The topic was never raised again.

The same good doctor (principal) did share with me later in the year that she got "no points" for saving a child like my son (this was pre NCLB and AYP), and that she had all these other kids who did count that she had to make proficient. She also confided, when my son's "unit" (that would be a special ed classroom) was becoming "cross categorical" (meaning that the range of disabilities got wider and more severe), that it was a political move. "I had to dump a unit," she said, "and that was my bargaining chip, that I would let them do cross-categorical."

The strength of public schools in the past has been that teachers and parents came together to support the system and the students. They realized that it takes both to make it work and educational goals reached. The insurgency on the schools by think tanks in Washington has the potential to
destroy that system completely, and that is the goal now by 2014 if the NCLB Act is not changed. Our schools have become a battleground, and educators know that privitization is coming, because with the sale of technology as the 21st Century Global model so much money will be made. Education should be none profit. For profit, education will never close the gaps between the economically disadvantaged and others.
School boards were local methods of having input and controling money. When have you heard anyone speak about the school board?
Go to your local school and check that out? We all need to insure that there is some local control and that they are not just an arm of the government. These are our children and what is put into their brains is our responsibility.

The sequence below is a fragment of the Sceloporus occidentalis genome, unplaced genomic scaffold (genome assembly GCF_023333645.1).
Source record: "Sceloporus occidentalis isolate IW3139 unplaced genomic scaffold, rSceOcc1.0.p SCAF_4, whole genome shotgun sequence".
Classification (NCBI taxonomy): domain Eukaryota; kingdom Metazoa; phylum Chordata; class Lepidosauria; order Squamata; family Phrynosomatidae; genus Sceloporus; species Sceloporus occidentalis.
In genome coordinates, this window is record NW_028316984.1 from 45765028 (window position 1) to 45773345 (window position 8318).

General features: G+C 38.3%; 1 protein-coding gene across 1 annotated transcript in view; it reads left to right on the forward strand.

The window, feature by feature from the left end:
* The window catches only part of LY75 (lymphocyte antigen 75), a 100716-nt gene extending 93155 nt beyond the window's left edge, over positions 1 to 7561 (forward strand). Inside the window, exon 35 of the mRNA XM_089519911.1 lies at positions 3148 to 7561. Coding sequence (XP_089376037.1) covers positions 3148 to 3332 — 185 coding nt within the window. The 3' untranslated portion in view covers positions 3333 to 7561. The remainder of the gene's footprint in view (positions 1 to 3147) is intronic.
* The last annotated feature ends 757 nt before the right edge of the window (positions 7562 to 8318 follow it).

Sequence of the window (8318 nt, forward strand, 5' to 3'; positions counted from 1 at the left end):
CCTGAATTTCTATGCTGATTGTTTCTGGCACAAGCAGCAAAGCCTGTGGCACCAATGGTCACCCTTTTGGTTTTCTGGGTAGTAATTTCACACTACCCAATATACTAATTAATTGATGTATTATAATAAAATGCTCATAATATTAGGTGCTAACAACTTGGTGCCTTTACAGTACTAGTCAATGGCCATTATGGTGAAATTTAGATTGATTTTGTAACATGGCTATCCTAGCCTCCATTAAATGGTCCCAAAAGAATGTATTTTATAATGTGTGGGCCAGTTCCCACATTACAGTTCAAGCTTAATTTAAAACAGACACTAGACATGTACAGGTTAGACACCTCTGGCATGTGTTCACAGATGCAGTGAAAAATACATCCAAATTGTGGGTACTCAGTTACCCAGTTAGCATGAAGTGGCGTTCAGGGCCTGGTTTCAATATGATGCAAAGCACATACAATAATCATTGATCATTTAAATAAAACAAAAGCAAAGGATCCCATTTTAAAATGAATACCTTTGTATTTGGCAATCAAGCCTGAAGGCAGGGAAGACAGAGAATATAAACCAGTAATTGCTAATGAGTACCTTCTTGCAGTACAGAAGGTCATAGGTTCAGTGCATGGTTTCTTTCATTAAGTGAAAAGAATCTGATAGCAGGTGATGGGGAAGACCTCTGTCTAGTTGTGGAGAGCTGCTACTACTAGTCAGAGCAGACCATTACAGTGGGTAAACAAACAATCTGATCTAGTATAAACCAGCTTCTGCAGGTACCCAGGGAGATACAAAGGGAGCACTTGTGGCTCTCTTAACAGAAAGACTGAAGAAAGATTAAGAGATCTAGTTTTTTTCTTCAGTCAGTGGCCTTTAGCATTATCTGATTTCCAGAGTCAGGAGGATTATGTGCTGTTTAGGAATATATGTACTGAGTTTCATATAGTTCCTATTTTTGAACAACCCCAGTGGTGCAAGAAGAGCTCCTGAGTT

Compulsory Education is nothing more than welfare. I say chunk it and be responsible for your own childrens education instead of feeding off the government. Get off the sinking ship. It's got so many patches that it will never float properly again. Public school is like a bloated pig that can barely walk because of the glut of FAT hanging around its belly. With all of its many arms the "octopus" is the largest employer in the U.S. And soon it will be the largest mental health institution in the world! It is a breeding ground for a new breed of pill popping humanity! Is there any good? There used to be before the secular progressives took over, but no more. And universal pre-school will nail the lid on the coffin. Get out while the gettin is still okay!

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Recent Comments

  • kaysandee: Compulsory Education is nothing more than welfare. I say chunk read more
  • Deanna Enos: The strength of public schools in the past has been read more
  • Margo/Mom: for sgthurley--forgive me, dear, but as a brand new special read more
  • sgthurley2002: OK...I agree to a point here but what I'm not read more
  • Odette Thompson: I can already see the buzzards circling waiting for the read more